Flowing Hair Silver Dollar


Obverse Design: Lady Liberty with free flowing hair
Reverse Design: A Bald Eagle surrounded by a wreath
Weight: 26.96 grams; 416 grains (by statute)
Diameter: 39 or 40 millimeters
Composition: 89.25% Silver, 10.75% Copper
Silver Content: 0.7737 ounces

The United States Mint produced silver dollar coins from 1794 to 1803, then ceased regular production of silver dollars until 1836. Silver coinage started in 1794 with two denominations-the dollar and half dollar; both were identical in design (half dimes of this date were coined the following year). The dollar was deemed the most prestigious, so Mint officials decided to strike that first. Actually, the Mint had gotten a running start on the new coins: Engraver Robert Scot had been told to prepare designs for them months before the legal snarl was untangled.

The Flowing Hair dollar is slightly larger and heavier than later U.S. cartwheels like the Morgan and Peace dollars. Its authorized fineness differs, too, but its actual fineness doesn’t, because of some curious doings at the Mint. Congress had specified a peculiar alloy of 1485/1664 silver and 179/1664 copper, for a fineness of .8924+. But Assayer Cox complained that this was too difficult to achieve and, what’s more, that silver coins would turn black in ordinary use unless they were at least .900 fine. He prevailed on Rittenhouse to let him use that higher standard, even though Congress hadn’t sanctioned it, creating an incredible situation where the Mint was actually breaking the law of the land. This led to substantial losses for people who deposited silver bullion with the Mint and took silver dollars in return, for they were being forced to furnish more silver per coin than the law required. Eventually, some sought and obtained reimbursement.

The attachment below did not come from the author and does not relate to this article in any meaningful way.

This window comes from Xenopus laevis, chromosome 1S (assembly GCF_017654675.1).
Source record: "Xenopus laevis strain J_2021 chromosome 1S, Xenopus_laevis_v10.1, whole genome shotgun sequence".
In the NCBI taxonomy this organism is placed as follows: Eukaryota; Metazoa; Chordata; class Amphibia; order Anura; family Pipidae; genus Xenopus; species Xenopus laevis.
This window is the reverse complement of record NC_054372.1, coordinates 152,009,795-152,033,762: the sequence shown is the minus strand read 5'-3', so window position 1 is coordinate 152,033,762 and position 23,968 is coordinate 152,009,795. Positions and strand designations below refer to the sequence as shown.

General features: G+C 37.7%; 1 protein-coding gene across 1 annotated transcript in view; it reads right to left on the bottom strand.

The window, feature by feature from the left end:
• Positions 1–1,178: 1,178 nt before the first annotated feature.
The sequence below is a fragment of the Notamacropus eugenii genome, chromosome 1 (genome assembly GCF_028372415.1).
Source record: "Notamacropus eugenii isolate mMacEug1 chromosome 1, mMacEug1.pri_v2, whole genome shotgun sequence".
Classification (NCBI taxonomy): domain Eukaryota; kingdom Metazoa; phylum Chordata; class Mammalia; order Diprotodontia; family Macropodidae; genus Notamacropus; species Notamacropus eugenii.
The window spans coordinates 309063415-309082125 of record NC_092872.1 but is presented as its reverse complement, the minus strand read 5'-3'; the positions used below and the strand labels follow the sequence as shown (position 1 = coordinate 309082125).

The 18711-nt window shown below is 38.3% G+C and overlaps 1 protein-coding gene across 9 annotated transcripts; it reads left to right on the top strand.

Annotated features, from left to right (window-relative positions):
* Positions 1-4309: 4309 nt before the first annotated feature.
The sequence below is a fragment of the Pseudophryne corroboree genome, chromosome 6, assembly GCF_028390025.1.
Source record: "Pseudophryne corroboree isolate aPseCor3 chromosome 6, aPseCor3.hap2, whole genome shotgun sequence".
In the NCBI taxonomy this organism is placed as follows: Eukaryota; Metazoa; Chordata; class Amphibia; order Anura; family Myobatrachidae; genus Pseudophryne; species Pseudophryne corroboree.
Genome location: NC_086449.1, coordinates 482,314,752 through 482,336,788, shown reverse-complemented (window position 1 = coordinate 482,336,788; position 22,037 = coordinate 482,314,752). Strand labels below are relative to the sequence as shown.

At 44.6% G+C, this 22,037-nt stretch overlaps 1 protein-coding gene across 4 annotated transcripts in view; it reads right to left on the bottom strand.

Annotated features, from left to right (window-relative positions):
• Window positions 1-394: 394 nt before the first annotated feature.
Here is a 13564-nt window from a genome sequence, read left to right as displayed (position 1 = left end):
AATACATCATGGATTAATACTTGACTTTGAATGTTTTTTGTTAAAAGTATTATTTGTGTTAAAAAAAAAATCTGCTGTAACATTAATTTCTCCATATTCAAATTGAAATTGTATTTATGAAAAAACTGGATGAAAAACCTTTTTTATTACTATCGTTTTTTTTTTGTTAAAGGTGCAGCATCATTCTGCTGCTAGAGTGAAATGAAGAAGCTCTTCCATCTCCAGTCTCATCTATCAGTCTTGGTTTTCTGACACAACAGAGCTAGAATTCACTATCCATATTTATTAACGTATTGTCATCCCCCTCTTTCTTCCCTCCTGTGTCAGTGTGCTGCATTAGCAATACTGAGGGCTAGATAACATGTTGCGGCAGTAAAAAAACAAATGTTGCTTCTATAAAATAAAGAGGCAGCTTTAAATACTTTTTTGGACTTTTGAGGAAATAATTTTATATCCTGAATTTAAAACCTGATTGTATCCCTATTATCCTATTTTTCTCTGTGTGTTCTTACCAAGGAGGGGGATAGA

It’s believed that the Mint struck a total of 2,000 silver dollars in 1794, all from a single pair of dies. Evidently, some were rejected as being excessively weak and may have ended up being used as coin blanks the following year or simply being melted. The accepted net mintage is 1,758, with estimates of about 120-130 survivors in all grades. The entire production occurred on a single day, October 15, and Voight stored many of the coins in the Mint’s vaults, giving them to Rittenhouse the following May. The Director presented a few of the dollars to VIPs as souvenirs and also made a point of spending some in order to get the coins before the public. Rittenhouse never distributed all the coins, however, resigning due to failing health in June of 1795.

The Neil/Carter/Contursi specimen 1794 Flowing Hair Silver Dollar has sold for $7,850,000, setting a new record as the world’s most valuable rare coin.

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